Now, I am the one who will tell her story - or, at least, a small, small portion of it.
I love you, grandma.
If you're in the Bridgeport area and would like to experience a little bit of our country's past this 4th of July week, this is a really cool way to dive right in. It's basically a museum of history on a working sailing ship, with crew members available to explain about the materials used to build the ships and what it was like for Columbus's crew five hundred years ago when he sailed across the Atlantic. It is also very interactive, with props for the kids to experience - such as having a jar full of pine tar to smell (which was used to coat the ship to make it waterproof), a climbable poop deck, a display case of different sailor's knots and also souvenirs for purchase. I would have loved to stay longer, but it got close to Aerin's nap time and she went a little nuts, so we had to get going. But I would definitely recommend the experience for anyone interested in our nation's history.
My three girls peering down into the Mackenzie and Sabrina looking at The rudder - the light areas are
hold, where they stored food, a detailed model of the ship. completely open and you can see
supplies, and even livestock. straight through to the sea.
My friend and fellow writer and editor at Bewildering Stories, Edward Ahern, contacted me recently because he was doing a poetry reading at The Norwalk Art Festival and they were still looking for local poets to participate.
For those of you unfamiliar with the festival, it's located in Mathews Park in Norwalk, and it ran from June 24-25. There were over 100 artists, both local and from farther afield. There were kids crafts and all types of art, from photography to sculpture.
The Poet Laureate of Norwalk, Laurel Peterson, also did a reading (although I'm sorry to say I missed it, since I was corralling kids and ended up being a bit later to the reading than I'd hoped to be). The final poet for Saturday afternoon was the very talented Shanna T. Melton.
The event went really well. The weather was perfect, there was a large assortment of local poets who had created a body of work in a wide variety of styles. The audience members were lovely and seemed to enjoy it. It was great to meet so many local poets, and hopefully I'll be seeing them again at more events in the future.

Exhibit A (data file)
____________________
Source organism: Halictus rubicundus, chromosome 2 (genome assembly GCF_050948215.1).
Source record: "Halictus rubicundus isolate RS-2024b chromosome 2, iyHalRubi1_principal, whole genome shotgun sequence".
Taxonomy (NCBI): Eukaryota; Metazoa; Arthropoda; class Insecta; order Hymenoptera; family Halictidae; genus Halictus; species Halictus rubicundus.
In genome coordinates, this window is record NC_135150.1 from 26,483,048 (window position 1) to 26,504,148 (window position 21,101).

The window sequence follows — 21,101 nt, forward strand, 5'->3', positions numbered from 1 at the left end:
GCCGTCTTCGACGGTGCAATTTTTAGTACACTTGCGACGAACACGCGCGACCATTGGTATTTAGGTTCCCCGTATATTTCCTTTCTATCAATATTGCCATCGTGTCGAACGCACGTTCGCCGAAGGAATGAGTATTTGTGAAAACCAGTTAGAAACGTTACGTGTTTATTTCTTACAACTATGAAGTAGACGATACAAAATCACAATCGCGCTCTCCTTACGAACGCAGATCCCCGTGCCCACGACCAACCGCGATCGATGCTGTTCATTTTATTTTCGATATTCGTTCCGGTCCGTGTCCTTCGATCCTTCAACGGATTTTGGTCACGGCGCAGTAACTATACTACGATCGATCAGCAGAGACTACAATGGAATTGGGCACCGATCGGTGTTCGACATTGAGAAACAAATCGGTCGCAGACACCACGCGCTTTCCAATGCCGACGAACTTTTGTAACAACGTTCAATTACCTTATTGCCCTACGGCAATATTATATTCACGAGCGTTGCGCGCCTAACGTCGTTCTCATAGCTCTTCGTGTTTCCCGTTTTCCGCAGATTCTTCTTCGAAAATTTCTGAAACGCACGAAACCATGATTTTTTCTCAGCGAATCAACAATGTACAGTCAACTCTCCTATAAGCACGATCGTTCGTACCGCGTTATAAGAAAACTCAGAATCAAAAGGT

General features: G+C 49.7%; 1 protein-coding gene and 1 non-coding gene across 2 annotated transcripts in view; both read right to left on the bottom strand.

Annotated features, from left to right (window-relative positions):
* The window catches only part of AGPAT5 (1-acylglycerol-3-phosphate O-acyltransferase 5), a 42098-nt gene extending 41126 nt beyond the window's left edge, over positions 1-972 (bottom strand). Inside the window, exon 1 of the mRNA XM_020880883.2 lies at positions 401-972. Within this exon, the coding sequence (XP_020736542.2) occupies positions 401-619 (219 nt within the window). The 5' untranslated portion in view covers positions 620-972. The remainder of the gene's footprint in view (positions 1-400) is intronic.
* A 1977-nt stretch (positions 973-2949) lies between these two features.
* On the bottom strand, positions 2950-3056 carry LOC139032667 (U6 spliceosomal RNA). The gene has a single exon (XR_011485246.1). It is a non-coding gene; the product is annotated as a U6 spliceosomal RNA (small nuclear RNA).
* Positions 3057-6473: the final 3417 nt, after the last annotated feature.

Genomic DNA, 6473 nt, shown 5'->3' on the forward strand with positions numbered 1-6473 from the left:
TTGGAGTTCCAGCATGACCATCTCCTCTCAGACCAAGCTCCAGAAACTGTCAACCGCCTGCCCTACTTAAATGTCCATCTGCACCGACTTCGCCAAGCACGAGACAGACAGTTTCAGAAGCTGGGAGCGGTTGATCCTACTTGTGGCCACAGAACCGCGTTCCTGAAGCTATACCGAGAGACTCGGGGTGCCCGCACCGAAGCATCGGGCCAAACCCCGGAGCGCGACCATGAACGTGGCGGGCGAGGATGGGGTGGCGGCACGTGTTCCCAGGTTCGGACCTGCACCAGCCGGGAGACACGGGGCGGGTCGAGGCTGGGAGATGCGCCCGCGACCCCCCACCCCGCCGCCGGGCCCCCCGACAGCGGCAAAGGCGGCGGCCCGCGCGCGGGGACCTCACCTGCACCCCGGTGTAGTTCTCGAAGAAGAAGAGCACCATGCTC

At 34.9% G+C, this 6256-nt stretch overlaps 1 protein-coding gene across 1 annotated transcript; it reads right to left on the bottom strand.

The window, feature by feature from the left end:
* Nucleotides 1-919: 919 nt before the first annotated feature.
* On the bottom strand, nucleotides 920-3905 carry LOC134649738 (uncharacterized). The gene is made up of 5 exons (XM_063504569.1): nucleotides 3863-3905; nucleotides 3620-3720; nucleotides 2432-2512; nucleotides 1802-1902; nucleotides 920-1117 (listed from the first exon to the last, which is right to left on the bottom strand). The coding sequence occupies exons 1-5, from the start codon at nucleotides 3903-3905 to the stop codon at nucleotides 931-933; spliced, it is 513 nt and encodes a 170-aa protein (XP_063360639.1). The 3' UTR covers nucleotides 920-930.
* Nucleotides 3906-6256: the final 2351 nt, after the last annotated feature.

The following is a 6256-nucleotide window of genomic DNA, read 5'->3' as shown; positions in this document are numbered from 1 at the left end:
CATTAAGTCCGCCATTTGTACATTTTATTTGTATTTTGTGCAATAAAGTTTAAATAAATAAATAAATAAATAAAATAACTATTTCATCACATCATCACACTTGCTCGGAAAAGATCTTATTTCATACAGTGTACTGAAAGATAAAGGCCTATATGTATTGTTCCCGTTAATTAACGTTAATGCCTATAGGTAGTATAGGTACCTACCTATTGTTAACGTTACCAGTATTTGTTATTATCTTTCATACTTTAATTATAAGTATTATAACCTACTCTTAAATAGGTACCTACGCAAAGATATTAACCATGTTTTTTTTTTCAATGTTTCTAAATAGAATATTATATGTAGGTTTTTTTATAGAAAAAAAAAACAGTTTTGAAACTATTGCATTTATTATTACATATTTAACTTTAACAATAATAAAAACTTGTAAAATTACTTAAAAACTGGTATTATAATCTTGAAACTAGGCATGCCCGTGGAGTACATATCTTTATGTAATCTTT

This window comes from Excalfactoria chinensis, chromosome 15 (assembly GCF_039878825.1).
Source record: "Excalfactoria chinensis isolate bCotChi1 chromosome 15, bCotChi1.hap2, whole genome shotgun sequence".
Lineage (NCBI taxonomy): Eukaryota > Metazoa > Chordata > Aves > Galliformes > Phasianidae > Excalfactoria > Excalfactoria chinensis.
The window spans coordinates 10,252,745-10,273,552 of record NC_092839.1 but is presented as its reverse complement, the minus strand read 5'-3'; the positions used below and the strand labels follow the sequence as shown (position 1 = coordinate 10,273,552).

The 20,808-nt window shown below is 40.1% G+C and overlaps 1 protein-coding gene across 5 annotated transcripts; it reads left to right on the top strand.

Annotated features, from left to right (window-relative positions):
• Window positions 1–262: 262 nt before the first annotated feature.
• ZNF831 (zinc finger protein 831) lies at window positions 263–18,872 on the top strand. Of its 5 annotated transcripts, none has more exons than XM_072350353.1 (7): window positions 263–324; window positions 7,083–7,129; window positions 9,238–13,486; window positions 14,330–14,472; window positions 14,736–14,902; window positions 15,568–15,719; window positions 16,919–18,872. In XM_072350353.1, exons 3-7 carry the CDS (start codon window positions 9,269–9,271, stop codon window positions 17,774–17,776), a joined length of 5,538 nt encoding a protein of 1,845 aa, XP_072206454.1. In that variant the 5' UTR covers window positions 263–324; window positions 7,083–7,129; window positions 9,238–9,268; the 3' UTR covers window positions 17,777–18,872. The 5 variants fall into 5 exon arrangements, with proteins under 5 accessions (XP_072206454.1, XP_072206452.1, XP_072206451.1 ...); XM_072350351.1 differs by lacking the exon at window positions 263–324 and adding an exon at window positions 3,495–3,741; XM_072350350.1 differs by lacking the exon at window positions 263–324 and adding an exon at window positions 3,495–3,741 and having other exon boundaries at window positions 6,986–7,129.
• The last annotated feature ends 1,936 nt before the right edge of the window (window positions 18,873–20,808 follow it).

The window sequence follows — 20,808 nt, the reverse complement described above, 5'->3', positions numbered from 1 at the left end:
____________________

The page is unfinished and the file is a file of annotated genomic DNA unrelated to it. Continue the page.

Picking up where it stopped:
If you missed the festival and are looking to add some art to your summer, don't worry - there are several others coming up in the area. You can find a list here.
Happy reading and happy writing to everyone!
I love the writing of Jonathan Swift, the father of satire. For those of you not familiar with his work, he wrote Gulliver's Travels (incidentally, the e-book is free right now on Amazon), and also A Modest Proposal, . Although the latter was not as famous as Gulliver's Travels, I think it best exemplifies his biting wit. The full title of the Proposal is: A Modest Proposal for Preventing the Children of Poor People in Ireland Being a Burden on Their Parents or Country, and for Making Them Beneficial to the Publick. To illustrate just how terribly the poor Irish were regarded at the time (1700s), he suggested that they sell their children to the rich... to be EATEN. He then sarcastically rejected all reasonable measures to take care of the problem, such as focusing the country's wealth on domestic consumption and financially helping out the poor, saying that they were unworkable.
I'm reminded of Swift's work whenever I hear the question, "Well, what can we do?" in regards to any fundamental problem seen as insurmountable. Voicing the absurd is a good place to see where one somewhat reasonable step followed by another and followed by another could eventually lead to said absurdity. Or what doing nothing will accomplish... which is nothing. It calls attention to the extreme result of what might seem like minor transgressions and that, if one thinks about it, aren't so minor.
What does this have to do with my new story at The Airgonaut that came out yesterday? While I don't advise eating children in "God's Pig," it is my attempt at carrying reality to an extreme. I hope you enjoy reading it, and I hope I managed to honor Jonathan Swift's satirical legacy.
There are several measures of success that each writer dreams of happening. One, of course, is to complete writing a manuscript. Then there’s getting an agent, publisher and/or self-publishing. Afterwards is having the book become a bestseller. Following that is having the book made into a movie.
While it’s rare that all these steps happen for most writers, I think it’s interesting to take a peek into the process. That’s why the final panel I attended at BookCon was “Transforming a Bestseller onto the Silver Screen: The Book to Film Experience.”
[When I take notes at an event, I write it out longhand in a notebook, and I must say I'm not always the fastest transcriber around. I paraphrased the questions/answers that I didn’t manage to write down verbatim, but I tried to stick as closely as possible to what was asked/answered. All questions were asked by the moderator, MJ Franklin, with the exception of the audience questions at the end.]